Love, youth, power have HMHS junior ‘bleeding ink’

HMHS junior Eve Jensen has self-published her first book.

Eve Jensen sits with a stack of her self-published book “The Girl Who Bled Ink” on Monday, Sept. 25 in Inkwood Books in Haddonfield. Jensen’s book is published under her middle name “Eve Annajane.”

At the age of 4, Eve Jensen scribbled her first story in the backseat of her grandmother’s car in a Target parking lot. At the age of 16, Jensen self-published her own book, “The Girl Who Bled Ink.”

Jensen, a junior at Haddonfield Memorial High School, will celebrate her book’s late August publication with a reading at Inkwood Books on Kings Highway on Sunday, Oct. 8 at 4 p.m. She said the book, a collection of her poetry, is the first of more to come.

Writing is in her blood, Jensen said. Jensen said she comes from a family of writers with a mother, uncle and grandfather who all share in her love of the craft. If she had to pinpoint where her love of writing stems from, Jensen said she can probably trace it back to when her father used to read to her before bed. She said it started with her father reading “A Series of Unfortunate Events” to her in Pre-K, and by kindergarten, she was the one reading to him.

A voracious appetite for reading quickly translated into a love of writing, Jensen said.

“A lot of the times, when I get an idea or I’m writing it doesn’t really feel like I’m thinking of the words,” Jensen said. “It feels like they’re already there, and I’m just kind of tapping on them to light them up and put them on the page in a way.”

By the time she entered middle school, Jensen was publishing short stories and chapters from novels she was writing online, and by eighth grade, she was writing full-length novels. Hesitant to put her last name on the internet, Jensen publishes using her middle name, going by “Eve Annajane.”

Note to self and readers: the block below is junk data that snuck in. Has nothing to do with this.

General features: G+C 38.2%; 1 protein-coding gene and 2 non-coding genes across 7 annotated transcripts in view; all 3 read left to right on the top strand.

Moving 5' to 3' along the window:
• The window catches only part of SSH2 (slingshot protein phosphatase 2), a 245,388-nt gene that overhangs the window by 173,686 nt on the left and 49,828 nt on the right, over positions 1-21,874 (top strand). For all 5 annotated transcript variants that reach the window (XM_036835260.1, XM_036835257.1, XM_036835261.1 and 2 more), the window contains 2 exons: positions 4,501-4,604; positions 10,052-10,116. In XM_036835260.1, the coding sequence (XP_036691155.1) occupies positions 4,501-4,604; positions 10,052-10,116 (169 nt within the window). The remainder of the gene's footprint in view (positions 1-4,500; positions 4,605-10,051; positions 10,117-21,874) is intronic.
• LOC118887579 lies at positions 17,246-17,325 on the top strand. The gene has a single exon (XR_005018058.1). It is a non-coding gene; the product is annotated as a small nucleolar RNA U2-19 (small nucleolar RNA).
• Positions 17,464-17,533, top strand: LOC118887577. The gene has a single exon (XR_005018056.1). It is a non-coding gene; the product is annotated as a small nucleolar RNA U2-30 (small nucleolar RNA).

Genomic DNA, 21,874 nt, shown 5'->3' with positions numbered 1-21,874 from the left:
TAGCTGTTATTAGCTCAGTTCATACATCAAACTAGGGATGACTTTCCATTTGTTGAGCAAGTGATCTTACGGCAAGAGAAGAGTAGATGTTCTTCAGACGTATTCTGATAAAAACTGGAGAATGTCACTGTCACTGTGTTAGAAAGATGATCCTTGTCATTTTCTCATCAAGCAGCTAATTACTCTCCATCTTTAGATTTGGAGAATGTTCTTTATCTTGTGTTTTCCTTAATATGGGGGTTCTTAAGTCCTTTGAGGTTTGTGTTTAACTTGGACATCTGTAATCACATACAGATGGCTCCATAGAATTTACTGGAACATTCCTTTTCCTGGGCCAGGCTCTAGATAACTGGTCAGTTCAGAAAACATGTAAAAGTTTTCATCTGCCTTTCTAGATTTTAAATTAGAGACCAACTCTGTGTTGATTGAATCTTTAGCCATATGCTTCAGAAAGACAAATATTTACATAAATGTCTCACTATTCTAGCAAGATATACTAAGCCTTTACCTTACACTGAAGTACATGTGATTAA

Poetry had always been more of a side project, Jensen said. She had taken a poetry course her freshman year, which culminated in a folder of finished works. This summer, she decided it was time to get a work in print, so she revisited the poems she had written when she was 14 and 15 and found some common themes.

“The Girl Who Bled Ink” is broken into three sections, with poems categorized into the themes of youth, love and power. She said the youth section centers around her experiences coming of age, love is about love in all of its forms, and power encompasses both internal and external power struggles.

She said her inspiration comes from anywhere and everywhere. She draws from her own experiences, pieces she’s read, photographs and “random bits of life.” Jensen never knows when inspiration will strike.

The idea for her favorite poem in the book titled “Inevitable” came to her at 2 a.m.

Abruptly woken from her sleep by an idea, Jensen said she found herself furiously scribbling a poem about a love affair between a photography student and an urban artist that just flowed out of her with no idea where the inspiration came from.

Jensen’s freshman year poetry teacher, Sean Thomas, said he was struck by Jensen’s dedication to the craft when she was in his class.

“To see how passionate and hard-working she was and how she just poured her heart and soul into every poem she wrote was especially impressive,” Thomas said. “It would have been impressive for a senior or an English major in college.”

Thomas said Jensen’s poetry strikes a balance between being both personal and universal that makes her work connect with an audience. He said Jensen is his first student to date to publish a book.

Jensen paid to self-publish the book entirely on her own with the money she earned working in town at Le Cafe Creperie and the farmer’s market. The book came about entirely of her own volition, having researched self-publishing online, and she did not take any money from her parents or anyone else.

Since publishing the book at the end August, Jensen said her friends and family have shared in her excitement. Thomas bought a second copy the same day Jensen handed him the finished product.

Looking ahead, Jensen said she wants to double major in film and English when she goes to college. Her hope is to one day write scripts for television or a screenplay for a film. In the meantime, she said she’s always working ideas for novels and screenplays. She said there’s a restlessness that builds inside her if she hasn’t written for awhile.

“It’s kind of a release,” Jensen said. “Whenever I don’t write for awhile, I can feel it all building up inside me and then it all just releases.”

Jensen’s book is available for purchase on Amazon, Barnes and Noble’s website and at Inkwood Books.